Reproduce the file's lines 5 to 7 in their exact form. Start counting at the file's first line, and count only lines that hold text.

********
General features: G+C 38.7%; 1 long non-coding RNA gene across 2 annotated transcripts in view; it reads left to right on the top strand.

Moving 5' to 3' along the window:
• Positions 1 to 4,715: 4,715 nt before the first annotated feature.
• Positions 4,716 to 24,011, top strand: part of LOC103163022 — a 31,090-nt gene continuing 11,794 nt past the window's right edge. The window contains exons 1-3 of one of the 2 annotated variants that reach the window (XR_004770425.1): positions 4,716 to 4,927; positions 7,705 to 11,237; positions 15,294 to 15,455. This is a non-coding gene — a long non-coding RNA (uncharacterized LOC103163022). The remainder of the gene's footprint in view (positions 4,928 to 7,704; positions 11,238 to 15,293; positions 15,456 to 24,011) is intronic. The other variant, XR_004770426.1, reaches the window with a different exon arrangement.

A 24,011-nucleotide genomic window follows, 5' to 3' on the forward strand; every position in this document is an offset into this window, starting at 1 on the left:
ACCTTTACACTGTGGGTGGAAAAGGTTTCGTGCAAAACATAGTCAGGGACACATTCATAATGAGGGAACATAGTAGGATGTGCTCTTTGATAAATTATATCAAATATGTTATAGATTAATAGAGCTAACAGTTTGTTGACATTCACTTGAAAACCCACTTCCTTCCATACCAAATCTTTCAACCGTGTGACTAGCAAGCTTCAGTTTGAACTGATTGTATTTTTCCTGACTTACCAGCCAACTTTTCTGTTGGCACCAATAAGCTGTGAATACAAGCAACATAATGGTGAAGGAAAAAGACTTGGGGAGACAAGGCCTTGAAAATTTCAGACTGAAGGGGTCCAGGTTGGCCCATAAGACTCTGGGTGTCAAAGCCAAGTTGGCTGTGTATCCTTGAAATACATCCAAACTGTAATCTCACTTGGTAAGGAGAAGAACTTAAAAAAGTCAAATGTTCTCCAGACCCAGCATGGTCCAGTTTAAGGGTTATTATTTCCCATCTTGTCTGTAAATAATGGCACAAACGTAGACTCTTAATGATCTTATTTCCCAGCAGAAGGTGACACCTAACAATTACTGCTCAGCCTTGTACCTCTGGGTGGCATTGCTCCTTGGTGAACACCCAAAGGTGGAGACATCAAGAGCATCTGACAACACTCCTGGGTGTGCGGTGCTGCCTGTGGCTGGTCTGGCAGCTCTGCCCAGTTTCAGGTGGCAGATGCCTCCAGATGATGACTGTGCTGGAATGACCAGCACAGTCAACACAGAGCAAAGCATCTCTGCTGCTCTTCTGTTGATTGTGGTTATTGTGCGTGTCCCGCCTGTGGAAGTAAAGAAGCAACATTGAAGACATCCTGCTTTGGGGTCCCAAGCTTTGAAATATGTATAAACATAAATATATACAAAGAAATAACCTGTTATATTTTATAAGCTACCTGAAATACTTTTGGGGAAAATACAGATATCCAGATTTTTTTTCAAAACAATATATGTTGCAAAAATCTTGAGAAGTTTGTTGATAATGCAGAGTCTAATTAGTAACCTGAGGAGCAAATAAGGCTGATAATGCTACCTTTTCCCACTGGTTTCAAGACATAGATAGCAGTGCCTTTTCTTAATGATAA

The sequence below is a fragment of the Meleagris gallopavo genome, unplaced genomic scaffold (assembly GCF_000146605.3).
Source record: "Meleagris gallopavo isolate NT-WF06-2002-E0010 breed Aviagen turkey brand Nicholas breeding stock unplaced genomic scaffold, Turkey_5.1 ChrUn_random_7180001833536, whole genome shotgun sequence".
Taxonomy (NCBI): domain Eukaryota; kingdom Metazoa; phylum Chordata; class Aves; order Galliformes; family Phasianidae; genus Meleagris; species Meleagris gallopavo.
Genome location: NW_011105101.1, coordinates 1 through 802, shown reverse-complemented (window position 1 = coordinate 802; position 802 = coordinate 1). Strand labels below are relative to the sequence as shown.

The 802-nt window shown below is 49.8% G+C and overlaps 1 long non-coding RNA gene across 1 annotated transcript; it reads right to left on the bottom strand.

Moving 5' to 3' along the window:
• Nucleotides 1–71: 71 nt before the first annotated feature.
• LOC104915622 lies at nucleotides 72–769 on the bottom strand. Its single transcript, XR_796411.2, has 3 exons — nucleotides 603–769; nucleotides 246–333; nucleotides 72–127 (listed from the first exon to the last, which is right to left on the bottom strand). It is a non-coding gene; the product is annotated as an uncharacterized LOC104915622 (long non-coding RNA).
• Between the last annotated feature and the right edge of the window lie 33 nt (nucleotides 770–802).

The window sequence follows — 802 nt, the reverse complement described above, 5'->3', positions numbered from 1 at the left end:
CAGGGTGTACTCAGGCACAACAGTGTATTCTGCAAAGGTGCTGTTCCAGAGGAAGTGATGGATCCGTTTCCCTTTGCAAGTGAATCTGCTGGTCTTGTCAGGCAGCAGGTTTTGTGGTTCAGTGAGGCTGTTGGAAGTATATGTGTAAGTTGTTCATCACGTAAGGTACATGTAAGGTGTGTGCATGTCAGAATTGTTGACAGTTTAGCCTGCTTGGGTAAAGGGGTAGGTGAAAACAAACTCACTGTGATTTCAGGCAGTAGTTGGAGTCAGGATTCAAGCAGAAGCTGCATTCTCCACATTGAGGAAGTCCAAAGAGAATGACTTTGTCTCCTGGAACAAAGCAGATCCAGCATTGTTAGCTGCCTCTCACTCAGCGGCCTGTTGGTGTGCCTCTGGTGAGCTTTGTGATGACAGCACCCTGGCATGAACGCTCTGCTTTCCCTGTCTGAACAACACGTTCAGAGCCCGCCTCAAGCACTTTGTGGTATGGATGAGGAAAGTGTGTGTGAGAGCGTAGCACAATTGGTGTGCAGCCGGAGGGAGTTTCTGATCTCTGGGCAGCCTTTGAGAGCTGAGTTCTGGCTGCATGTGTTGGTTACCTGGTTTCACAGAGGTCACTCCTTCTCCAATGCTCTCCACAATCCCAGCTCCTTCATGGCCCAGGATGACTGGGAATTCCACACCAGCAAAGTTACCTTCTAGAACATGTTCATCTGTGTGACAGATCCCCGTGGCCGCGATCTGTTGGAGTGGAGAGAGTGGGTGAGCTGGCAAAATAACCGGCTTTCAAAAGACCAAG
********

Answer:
A 24,011-nucleotide genomic window follows, 5' to 3' on the forward strand; every position in this document is an offset into this window, starting at 1 on the left:
ACCTTTACACTGTGGGTGGAAAAGGTTTCGTGCAAAACATAGTCAGGGACACATTCATAATGAGGGAACATAGTAGGATGTGCTCTTTGATAAATTATATCAAATATGTTATAGATTAATAGAGCTAACAGTTTGTTGACATTCACTTGAAAACCCACTTCCTTCCATACCAAATCTTTCAACCGTGTGACTAGCAAGCTTCAGTTTGAACTGATTGTATTTTTCCTGACTTACCAGCCAACTTTTCTGTTGGCACCAATAAGCTGTGAATACAAGCAACATAATGGTGAAGGAAAAAGACTTGGGGAGACAAGGCCTTGAAAATTTCAGACTGAAGGGGTCCAGGTTGGCCCATAAGACTCTGGGTGTCAAAGCCAAGTTGGCTGTGTATCCTTGAAATACATCCAAACTGTAATCTCACTTGGTAAGGAGAAGAACTTAAAAAAGTCAAATGTTCTCCAGACCCAGCATGGTCCAGTTTAAGGGTTATTATTTCCCATCTTGTCTGTAAATAATGGCACAAACGTAGACTCTTAATGATCTTATTTCCCAGCAGAAGGTGACACCTAACAATTACTGCTCAGCCTTGTACCTCTGGGTGGCATTGCTCCTTGGTGAACACCCAAAGGTGGAGACATCAAGAGCATCTGACAACACTCCTGGGTGTGCGGTGCTGCCTGTGGCTGGTCTGGCAGCTCTGCCCAGTTTCAGGTGGCAGATGCCTCCAGATGATGACTGTGCTGGAATGACCAGCACAGTCAACACAGAGCAAAGCATCTCTGCTGCTCTTCTGTTGATTGTGGTTATTGTGCGTGTCCCGCCTGTGGAAGTAAAGAAGCAACATTGAAGACATCCTGCTTTGGGGTCCCAAGCTTTGAAATATGTATAAACATAAATATATACAAAGAAATAACCTGTTATATTTTATAAGCTACCTGAAATACTTTTGGGGAAAATACAGATATCCAGATTTTTTTTCAAAACAATATATGTTGCAAAAATCTTGAGAAGTTTGTTGATAATGCAGAGTCTAATTAGTAACCTGAGGAGCAAATAAGGCTGATAATGCTACCTTTTCCCACTGGTTTCAAGACATAGATAGCAGTGCCTTTTCTTAATGATAA

The sequence below is a fragment of the Meleagris gallopavo genome, unplaced genomic scaffold (assembly GCF_000146605.3).